Megapong 4 - Palettes

Posted September 9, 2019

Hold up!

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Last time we put a tile on screen, which was awesome. But the color was wrong, which wasn’t so awesome. Also, one tile doesn’t really make a background, does it? So we’ll take care of all that this time around. Let’s get started!

About Palettes

Okay, so why was our tile white instead of the color it should’ve been? Simply put: We didn’t tell SGDK what colors we actually wanted, so it went with the defaults. This might sound weird to you if you’ve done any gamedev on modern systems recently, because there, just loading an image is enough; the engine will display it as is. However, older consoles like the Mega Drive were a lot more restricted in memory and general technical capability, so they used palettes to handle colors. The Mega Drive can handle 4 palettes with 16 colors each, of which a total of 61 can be displayed at once. That might not sound like a lot, but you can do a lot of amazing things with that!

By the way, Wikipedia has a nice little overview of the palettes of different game consoles.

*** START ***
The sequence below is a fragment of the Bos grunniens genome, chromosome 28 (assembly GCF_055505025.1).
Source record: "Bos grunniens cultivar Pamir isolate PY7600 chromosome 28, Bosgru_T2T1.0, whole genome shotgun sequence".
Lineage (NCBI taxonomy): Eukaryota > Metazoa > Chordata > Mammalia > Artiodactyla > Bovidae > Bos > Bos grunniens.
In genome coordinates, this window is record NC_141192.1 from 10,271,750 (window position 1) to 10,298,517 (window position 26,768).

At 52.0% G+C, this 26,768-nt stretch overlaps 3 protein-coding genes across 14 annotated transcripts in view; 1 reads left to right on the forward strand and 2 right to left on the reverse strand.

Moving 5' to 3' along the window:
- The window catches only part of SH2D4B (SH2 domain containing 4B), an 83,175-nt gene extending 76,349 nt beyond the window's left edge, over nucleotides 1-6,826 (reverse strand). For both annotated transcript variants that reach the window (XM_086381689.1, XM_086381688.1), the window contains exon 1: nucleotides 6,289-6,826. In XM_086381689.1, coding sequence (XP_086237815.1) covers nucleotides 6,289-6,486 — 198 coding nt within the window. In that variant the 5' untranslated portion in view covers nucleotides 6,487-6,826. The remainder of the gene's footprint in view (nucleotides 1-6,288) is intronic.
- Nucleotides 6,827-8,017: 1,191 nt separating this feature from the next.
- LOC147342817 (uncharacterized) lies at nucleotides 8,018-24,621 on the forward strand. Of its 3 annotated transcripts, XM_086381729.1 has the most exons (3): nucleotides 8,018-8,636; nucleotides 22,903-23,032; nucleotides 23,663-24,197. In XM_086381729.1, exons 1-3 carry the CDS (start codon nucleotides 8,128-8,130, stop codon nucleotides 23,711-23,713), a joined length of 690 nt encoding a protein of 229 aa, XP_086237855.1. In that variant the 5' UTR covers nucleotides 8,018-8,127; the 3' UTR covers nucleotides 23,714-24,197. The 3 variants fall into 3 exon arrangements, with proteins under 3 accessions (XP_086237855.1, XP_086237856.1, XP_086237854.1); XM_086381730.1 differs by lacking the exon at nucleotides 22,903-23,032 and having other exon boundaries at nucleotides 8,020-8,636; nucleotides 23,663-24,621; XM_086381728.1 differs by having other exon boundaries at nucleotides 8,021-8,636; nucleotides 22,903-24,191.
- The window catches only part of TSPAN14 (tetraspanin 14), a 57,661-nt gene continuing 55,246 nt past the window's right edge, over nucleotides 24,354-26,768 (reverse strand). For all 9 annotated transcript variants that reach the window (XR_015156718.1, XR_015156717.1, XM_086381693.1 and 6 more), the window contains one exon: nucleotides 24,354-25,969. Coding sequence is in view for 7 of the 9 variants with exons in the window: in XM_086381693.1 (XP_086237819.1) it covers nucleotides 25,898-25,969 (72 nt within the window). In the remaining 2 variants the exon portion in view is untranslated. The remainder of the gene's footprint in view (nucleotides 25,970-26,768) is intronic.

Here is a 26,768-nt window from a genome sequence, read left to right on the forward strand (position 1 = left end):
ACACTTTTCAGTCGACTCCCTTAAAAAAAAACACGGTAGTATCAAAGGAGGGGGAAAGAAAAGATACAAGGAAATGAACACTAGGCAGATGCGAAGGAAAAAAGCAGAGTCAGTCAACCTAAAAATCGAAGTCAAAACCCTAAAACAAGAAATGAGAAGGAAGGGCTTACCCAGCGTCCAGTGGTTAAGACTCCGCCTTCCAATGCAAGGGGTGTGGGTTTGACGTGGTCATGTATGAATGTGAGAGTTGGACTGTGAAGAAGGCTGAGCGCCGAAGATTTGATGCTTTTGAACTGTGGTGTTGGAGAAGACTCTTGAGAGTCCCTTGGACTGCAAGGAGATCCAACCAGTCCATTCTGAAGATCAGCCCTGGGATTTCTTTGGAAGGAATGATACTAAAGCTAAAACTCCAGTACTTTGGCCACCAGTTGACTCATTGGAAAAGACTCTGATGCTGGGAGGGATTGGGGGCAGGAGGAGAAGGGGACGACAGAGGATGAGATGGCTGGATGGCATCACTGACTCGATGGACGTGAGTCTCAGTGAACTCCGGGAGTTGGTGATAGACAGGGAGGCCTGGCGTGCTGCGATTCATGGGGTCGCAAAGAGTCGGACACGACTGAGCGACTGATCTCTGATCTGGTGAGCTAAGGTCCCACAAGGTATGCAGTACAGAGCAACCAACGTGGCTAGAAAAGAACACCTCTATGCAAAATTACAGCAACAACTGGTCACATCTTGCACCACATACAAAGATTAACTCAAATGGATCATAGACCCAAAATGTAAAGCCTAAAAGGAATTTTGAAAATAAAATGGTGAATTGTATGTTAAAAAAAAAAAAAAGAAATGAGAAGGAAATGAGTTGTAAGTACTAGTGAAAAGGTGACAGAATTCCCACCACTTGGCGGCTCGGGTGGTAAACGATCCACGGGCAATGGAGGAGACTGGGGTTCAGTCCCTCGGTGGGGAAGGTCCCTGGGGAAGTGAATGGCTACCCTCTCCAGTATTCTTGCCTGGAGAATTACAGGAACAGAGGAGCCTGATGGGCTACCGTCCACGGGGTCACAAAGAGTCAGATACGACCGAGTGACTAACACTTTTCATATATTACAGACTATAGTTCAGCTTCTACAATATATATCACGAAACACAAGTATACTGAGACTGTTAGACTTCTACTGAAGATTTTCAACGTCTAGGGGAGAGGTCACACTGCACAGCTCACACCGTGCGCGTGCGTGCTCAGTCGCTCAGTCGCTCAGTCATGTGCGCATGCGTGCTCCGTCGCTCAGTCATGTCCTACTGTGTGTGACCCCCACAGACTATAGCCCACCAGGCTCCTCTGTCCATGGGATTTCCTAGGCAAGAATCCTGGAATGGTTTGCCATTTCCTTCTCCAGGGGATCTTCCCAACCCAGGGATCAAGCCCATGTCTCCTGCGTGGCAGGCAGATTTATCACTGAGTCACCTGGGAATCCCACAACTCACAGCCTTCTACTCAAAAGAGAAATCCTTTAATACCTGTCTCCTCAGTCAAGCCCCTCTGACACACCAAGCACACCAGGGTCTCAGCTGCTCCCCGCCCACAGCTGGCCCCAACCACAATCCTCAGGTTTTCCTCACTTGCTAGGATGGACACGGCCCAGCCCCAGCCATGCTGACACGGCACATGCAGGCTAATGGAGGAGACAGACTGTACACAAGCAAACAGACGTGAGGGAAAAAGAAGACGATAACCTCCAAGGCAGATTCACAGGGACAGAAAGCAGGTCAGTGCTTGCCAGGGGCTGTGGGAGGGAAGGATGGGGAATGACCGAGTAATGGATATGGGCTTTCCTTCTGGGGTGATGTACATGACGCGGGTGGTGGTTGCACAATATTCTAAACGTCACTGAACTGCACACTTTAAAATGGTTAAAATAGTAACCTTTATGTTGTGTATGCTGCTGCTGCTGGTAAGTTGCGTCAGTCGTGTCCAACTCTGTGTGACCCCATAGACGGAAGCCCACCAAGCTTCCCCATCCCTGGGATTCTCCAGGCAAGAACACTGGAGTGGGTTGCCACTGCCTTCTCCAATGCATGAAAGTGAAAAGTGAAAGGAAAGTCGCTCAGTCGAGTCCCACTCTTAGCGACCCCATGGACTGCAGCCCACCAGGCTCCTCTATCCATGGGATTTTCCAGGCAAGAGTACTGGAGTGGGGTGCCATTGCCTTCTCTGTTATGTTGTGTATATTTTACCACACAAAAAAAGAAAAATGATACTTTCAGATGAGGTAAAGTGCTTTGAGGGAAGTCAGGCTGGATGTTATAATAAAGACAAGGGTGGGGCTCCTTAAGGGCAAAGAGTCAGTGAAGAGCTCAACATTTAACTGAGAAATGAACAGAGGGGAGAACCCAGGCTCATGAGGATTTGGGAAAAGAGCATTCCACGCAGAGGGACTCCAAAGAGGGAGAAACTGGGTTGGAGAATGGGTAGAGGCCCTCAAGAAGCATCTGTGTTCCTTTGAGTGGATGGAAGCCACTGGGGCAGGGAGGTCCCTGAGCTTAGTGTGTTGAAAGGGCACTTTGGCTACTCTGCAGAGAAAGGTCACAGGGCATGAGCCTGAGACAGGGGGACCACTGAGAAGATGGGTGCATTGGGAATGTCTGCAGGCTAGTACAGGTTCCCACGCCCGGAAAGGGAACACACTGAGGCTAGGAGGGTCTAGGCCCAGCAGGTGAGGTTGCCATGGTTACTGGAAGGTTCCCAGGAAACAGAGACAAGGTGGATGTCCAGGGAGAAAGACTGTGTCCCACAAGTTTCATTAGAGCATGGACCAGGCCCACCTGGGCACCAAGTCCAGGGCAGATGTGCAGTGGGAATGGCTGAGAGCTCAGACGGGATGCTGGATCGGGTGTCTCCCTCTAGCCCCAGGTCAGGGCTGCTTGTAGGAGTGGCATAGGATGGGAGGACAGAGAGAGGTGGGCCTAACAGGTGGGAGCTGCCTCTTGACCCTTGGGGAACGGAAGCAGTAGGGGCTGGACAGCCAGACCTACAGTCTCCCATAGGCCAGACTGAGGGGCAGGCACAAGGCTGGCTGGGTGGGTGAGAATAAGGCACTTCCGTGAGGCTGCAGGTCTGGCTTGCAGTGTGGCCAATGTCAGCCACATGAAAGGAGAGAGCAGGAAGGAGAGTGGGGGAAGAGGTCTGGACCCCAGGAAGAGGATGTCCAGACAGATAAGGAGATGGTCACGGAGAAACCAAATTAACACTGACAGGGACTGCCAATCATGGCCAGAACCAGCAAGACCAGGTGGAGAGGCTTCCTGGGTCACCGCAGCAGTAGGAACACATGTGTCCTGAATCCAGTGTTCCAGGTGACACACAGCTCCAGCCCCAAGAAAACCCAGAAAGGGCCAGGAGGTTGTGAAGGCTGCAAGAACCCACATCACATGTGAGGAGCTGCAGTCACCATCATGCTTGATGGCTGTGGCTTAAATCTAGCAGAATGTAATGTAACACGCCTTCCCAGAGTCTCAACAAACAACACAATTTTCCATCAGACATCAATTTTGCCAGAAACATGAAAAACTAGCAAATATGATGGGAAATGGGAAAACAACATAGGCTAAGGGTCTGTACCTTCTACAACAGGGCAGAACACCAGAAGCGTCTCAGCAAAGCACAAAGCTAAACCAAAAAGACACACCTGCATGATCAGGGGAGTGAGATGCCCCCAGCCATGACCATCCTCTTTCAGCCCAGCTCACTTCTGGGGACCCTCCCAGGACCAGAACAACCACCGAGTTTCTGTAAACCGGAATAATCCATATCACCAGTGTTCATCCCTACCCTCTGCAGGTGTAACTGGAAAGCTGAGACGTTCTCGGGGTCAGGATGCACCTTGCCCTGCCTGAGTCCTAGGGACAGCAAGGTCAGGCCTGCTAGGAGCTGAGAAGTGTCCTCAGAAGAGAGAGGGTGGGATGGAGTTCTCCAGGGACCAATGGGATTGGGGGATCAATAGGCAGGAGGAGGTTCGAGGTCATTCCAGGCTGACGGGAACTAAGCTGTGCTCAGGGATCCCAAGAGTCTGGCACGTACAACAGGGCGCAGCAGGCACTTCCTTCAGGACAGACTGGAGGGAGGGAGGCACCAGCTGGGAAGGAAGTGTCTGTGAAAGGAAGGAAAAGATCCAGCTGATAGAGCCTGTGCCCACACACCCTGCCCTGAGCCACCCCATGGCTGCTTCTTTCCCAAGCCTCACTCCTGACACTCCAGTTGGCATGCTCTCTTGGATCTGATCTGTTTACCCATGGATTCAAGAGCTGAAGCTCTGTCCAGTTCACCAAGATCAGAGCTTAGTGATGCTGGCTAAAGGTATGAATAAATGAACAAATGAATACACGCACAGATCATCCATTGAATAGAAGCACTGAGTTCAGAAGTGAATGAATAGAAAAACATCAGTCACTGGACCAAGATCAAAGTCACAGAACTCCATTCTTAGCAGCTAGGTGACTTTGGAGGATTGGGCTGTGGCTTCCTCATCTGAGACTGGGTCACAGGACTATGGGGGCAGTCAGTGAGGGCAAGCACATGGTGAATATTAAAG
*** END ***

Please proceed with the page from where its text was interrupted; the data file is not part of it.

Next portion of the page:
Setting Palettes

But enough theory, how do we get our tile to be the correct color? We’re gonna do it first, then I’ll explain everything. Put this after loading the tile, but before putting it on screen:

PAL_setPalette(PAL1, bgtile.palette->data);

This gets the palette from our bgtile (remember, we compiled it as an IMAGE so it contains palette data) and adds it to PAL1. Now we just need to tell SGDK to use PAL1 for our tile. Modify your setTileXY call so it looks like this:


So the complete code is now:

PAL_setPalette(PAL1, bgtile.palette->data);

If you compile the game our tile should now shine in splendid color! Well it’s a bit too dark for that, but you know what I mean.


Alright, so what exactly did we do?

As I’ve explained, the Mega Drive can use up to 4 palettes. The line PAL_setPalette(PAL1, bgtile.palette->data); extracts the palette data from our tile (it’s a property called data of a struct called palette, which is saved in our bgtile) and sets it as PAL1 – in other words, the first palette we want to use in our game. Saving it globally like that allows other tiles to use the same palette, which saves on memory and is the whole point of storing it separately from the actual images in the first place.